The Brexit trade deal - what does this mean for the GDPR?

The Brexit trade deal - what does this mean for the GDPR?

European Data Protection Board and Information Commissioners Office release guidance on COVID-19 and the GDPR

EU-UK Law

As of 1 January 2021, there are significant changes to the General Data Protection Regulation (GDPR) in the UK and the UK version of the GDPR has come into force (UK GDPR) taking into account the Data Protection, Privacy and Electronic Communications (Amendments etc.) (EU Exit) Regulations 2019 (EU Exit Regulations) and the Data Protection Act 2018.

The EU-UK Trade & Co-operation Agreement (TCA) agreed on 24 December 2020 also provides that both the UK and the EU remain "committed to ensuring a high level of personal data protection".

Transfers of personal data

The GDPR provides that personal data cannot be processed outside the EEA unless adequate safeguards are in place. As the UK has left the EU it is now treated as a "third country" and so is seeking an adequacy decision so personal data can be processed in the UK.

The TCA makes no reference to whether or not the EU considers the UK’s data protection regime to be “adequate”. It does however, provide for an "interim period" under which it confirms that it is lawful to transfer personal data from the EU to the UK. During this interim period, data transfers will be treated in the same way as they were previously during the transition period.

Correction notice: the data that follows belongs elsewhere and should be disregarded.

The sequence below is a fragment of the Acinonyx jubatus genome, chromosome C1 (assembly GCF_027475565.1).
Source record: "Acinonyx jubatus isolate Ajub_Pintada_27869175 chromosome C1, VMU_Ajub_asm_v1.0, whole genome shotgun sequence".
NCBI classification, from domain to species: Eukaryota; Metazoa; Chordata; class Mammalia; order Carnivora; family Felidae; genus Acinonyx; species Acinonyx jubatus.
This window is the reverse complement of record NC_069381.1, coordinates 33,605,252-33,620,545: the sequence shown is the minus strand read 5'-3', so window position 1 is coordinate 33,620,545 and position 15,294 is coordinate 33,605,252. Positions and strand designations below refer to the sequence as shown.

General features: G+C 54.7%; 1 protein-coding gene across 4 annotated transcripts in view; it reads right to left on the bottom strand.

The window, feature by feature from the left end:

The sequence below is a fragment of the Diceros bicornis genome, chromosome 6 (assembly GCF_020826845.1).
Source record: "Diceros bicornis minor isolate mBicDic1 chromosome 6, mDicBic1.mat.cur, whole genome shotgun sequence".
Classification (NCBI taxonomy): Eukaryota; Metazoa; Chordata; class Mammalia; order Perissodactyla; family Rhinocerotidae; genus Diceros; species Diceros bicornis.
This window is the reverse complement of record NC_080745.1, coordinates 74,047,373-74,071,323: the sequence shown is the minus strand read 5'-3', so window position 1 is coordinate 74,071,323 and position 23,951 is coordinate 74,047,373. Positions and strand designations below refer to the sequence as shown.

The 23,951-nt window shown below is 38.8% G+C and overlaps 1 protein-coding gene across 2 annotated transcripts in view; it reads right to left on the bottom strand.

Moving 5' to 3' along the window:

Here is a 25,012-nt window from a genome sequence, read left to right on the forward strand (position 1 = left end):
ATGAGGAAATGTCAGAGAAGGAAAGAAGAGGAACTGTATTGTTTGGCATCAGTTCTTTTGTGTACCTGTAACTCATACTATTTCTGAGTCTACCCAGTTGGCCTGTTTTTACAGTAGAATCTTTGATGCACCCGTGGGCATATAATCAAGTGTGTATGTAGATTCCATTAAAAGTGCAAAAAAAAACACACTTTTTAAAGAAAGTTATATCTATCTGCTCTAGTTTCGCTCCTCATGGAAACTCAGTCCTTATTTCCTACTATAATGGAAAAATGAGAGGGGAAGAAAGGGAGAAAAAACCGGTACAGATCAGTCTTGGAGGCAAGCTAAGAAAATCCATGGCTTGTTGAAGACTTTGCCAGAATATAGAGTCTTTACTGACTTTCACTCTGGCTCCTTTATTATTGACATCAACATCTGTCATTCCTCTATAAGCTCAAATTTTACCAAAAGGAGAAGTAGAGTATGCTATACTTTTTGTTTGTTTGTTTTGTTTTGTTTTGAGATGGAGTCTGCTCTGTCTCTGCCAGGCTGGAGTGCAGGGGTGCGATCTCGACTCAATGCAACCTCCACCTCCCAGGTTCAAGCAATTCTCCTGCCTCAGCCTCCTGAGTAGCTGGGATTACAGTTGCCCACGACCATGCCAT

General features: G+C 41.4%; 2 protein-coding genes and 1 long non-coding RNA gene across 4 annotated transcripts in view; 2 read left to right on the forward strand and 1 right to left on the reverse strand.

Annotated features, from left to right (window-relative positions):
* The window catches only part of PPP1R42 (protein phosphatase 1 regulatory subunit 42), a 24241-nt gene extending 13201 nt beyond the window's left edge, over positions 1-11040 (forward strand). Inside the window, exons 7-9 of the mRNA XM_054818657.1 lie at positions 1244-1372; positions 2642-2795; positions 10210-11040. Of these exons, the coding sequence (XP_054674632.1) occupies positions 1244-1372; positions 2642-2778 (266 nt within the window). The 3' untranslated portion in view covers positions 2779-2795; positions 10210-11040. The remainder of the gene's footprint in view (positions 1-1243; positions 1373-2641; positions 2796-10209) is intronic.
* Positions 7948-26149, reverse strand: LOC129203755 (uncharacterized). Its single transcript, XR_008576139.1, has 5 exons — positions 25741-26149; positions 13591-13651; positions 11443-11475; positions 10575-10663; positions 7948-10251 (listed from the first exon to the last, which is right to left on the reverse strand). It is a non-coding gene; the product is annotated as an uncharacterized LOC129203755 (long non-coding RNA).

The interim period lasts for four months (until 1 May 2021) but may be extended by a further two months (until 1 July 2021) in the absence of any adequacy issue being issued by the EU and where there is no objection by either the UK or the EU. It is also dependent upon the UK retaining its existing data protection laws.

In the event there is no adequacy decision in favour of the UK, transfers of personal data can still be made where other appropriate safeguards in place. Examples of these include Binding Corporate Rules (BCRs) and model Standard Contractual Clauses (SCCs). The latter now need to take account of the Schrems II ruling which requires specific considerations to each transfer.

The TCA does not address other issues to be considered in light of Brexit such as Lead Supervisory Authority and appointment of Authorised Representatives in the UK or the EU.

Actions points in light of recent changes to data protection laws

In light of the above, the end of the Brexit transition period and recent changes in the law (particularly Schrems II and the issue of new draft Standard Contractual Clauses), businesses should undertake the following:

  • Consider if they need to appoint a UK or EU representative ( this is different to a DPO)
  • Review if they need to change Lead Supervisory Authority
  • Revisit and redraft documentation and data registers in light of the two separate regimes
  • Address transfers of personal data in light of the Schrems II decision
  • Think how to address transfers of personal data now given the UK is now a third country and revisit documentation such as privacy notices and data processing agreements and intragroup transfer arrangements in light of this
  • Be aware that new draft SCCs are being looked at too and that new drafts are in circulation

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